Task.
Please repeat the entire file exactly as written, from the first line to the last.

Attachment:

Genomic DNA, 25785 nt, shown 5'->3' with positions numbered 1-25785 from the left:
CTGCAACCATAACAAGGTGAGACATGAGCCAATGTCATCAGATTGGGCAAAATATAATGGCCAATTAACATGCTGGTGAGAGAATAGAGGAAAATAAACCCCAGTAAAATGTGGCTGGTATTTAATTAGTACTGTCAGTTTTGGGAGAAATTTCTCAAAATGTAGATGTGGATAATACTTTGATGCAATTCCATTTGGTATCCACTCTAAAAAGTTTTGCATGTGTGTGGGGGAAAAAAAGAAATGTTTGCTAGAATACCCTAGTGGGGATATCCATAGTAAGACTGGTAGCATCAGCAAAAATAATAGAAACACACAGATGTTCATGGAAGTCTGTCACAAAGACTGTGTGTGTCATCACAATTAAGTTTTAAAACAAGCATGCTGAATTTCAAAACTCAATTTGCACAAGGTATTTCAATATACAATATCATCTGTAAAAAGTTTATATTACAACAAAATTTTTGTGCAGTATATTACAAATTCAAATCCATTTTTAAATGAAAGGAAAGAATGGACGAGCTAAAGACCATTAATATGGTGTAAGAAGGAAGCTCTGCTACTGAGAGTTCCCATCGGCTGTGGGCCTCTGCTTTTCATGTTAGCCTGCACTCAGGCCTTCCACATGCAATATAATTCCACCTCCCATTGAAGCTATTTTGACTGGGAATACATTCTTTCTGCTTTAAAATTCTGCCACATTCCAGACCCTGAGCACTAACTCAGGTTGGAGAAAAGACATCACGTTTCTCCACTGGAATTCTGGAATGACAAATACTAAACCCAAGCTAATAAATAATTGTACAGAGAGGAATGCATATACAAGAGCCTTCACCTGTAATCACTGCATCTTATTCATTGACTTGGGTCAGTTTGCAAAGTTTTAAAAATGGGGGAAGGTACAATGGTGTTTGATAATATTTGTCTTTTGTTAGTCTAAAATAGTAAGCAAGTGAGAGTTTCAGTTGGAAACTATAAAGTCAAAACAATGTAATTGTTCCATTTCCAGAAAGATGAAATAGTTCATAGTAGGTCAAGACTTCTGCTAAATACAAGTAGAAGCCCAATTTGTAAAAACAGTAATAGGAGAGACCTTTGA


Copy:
Genomic DNA, 25785 nt, shown 5'->3' with positions numbered 1-25785 from the left:
CTGCAACCATAACAAGGTGAGACATGAGCCAATGTCATCAGATTGGGCAAAATATAATGGCCAATTAACATGCTGGTGAGAGAATAGAGGAAAATAAACCCCAGTAAAATGTGGCTGGTATTTAATTAGTACTGTCAGTTTTGGGAGAAATTTCTCAAAATGTAGATGTGGATAATACTTTGATGCAATTCCATTTGGTATCCACTCTAAAAAGTTTTGCATGTGTGTGGGGGAAAAAAAGAAATGTTTGCTAGAATACCCTAGTGGGGATATCCATAGTAAGACTGGTAGCATCAGCAAAAATAATAGAAACACACAGATGTTCATGGAAGTCTGTCACAAAGACTGTGTGTGTCATCACAATTAAGTTTTAAAACAAGCATGCTGAATTTCAAAACTCAATTTGCACAAGGTATTTCAATATACAATATCATCTGTAAAAAGTTTATATTACAACAAAATTTTTGTGCAGTATATTACAAATTCAAATCCATTTTTAAATGAAAGGAAAGAATGGACGAGCTAAAGACCATTAATATGGTGTAAGAAGGAAGCTCTGCTACTGAGAGTTCCCATCGGCTGTGGGCCTCTGCTTTTCATGTTAGCCTGCACTCAGGCCTTCCACATGCAATATAATTCCACCTCCCATTGAAGCTATTTTGACTGGGAATACATTCTTTCTGCTTTAAAATTCTGCCACATTCCAGACCCTGAGCACTAACTCAGGTTGGAGAAAAGACATCACGTTTCTCCACTGGAATTCTGGAATGACAAATACTAAACCCAAGCTAATAAATAATTGTACAGAGAGGAATGCATATACAAGAGCCTTCACCTGTAATCACTGCATCTTATTCATTGACTTGGGTCAGTTTGCAAAGTTTTAAAAATGGGGGAAGGTACAATGGTGTTTGATAATATTTGTCTTTTGTTAGTCTAAAATAGTAAGCAAGTGAGAGTTTCAGTTGGAAACTATAAAGTCAAAACAATGTAATTGTTCCATTTCCAGAAAGATGAAATAGTTCATAGTAGGTCAAGACTTCTGCTAAATACAAGTAGAAGCCCAATTTGTAAAAACAGTAATAGGAGAGACCTTTGA